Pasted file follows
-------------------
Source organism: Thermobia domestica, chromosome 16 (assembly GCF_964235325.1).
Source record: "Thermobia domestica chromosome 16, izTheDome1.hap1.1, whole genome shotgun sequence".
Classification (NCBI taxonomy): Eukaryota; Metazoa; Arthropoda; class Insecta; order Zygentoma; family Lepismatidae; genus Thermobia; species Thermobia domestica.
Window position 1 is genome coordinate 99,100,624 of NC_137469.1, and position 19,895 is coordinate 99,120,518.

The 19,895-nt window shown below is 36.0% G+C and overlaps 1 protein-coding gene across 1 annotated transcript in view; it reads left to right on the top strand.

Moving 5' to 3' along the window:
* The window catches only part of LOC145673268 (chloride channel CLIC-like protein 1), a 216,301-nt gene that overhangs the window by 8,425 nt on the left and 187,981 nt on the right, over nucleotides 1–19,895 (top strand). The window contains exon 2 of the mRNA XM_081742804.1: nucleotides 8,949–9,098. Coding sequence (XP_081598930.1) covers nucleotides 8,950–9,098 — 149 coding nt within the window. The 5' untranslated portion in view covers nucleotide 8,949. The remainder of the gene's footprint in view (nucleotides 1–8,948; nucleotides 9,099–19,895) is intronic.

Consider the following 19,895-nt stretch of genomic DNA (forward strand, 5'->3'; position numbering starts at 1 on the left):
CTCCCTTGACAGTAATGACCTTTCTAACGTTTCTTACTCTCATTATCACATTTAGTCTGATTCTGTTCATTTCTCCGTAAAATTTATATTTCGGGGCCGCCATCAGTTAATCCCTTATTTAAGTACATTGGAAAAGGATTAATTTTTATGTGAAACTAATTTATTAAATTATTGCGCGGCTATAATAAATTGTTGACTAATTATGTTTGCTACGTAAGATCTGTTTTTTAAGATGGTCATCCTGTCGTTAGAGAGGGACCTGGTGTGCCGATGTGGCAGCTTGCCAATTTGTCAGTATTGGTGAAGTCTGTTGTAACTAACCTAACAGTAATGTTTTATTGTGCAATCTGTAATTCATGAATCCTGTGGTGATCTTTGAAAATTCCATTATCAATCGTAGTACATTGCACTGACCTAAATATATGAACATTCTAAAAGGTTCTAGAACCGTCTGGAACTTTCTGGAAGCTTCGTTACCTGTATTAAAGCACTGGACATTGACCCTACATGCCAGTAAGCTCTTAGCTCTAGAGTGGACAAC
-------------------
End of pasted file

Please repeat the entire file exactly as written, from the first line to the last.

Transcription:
Source organism: Thermobia domestica, chromosome 16 (assembly GCF_964235325.1).
Source record: "Thermobia domestica chromosome 16, izTheDome1.hap1.1, whole genome shotgun sequence".
Classification (NCBI taxonomy): Eukaryota; Metazoa; Arthropoda; class Insecta; order Zygentoma; family Lepismatidae; genus Thermobia; species Thermobia domestica.
Window position 1 is genome coordinate 99,100,624 of NC_137469.1, and position 19,895 is coordinate 99,120,518.

The 19,895-nt window shown below is 36.0% G+C and overlaps 1 protein-coding gene across 1 annotated transcript in view; it reads left to right on the top strand.

Moving 5' to 3' along the window:
* The window catches only part of LOC145673268 (chloride channel CLIC-like protein 1), a 216,301-nt gene that overhangs the window by 8,425 nt on the left and 187,981 nt on the right, over nucleotides 1–19,895 (top strand). The window contains exon 2 of the mRNA XM_081742804.1: nucleotides 8,949–9,098. Coding sequence (XP_081598930.1) covers nucleotides 8,950–9,098 — 149 coding nt within the window. The 5' untranslated portion in view covers nucleotide 8,949. The remainder of the gene's footprint in view (nucleotides 1–8,948; nucleotides 9,099–19,895) is intronic.

Consider the following 19,895-nt stretch of genomic DNA (forward strand, 5'->3'; position numbering starts at 1 on the left):
CTCCCTTGACAGTAATGACCTTTCTAACGTTTCTTACTCTCATTATCACATTTAGTCTGATTCTGTTCATTTCTCCGTAAAATTTATATTTCGGGGCCGCCATCAGTTAATCCCTTATTTAAGTACATTGGAAAAGGATTAATTTTTATGTGAAACTAATTTATTAAATTATTGCGCGGCTATAATAAATTGTTGACTAATTATGTTTGCTACGTAAGATCTGTTTTTTAAGATGGTCATCCTGTCGTTAGAGAGGGACCTGGTGTGCCGATGTGGCAGCTTGCCAATTTGTCAGTATTGGTGAAGTCTGTTGTAACTAACCTAACAGTAATGTTTTATTGTGCAATCTGTAATTCATGAATCCTGTGGTGATCTTTGAAAATTCCATTATCAATCGTAGTACATTGCACTGACCTAAATATATGAACATTCTAAAAGGTTCTAGAACCGTCTGGAACTTTCTGGAAGCTTCGTTACCTGTATTAAAGCACTGGACATTGACCCTACATGCCAGTAAGCTCTTAGCTCTAGAGTGGACAAC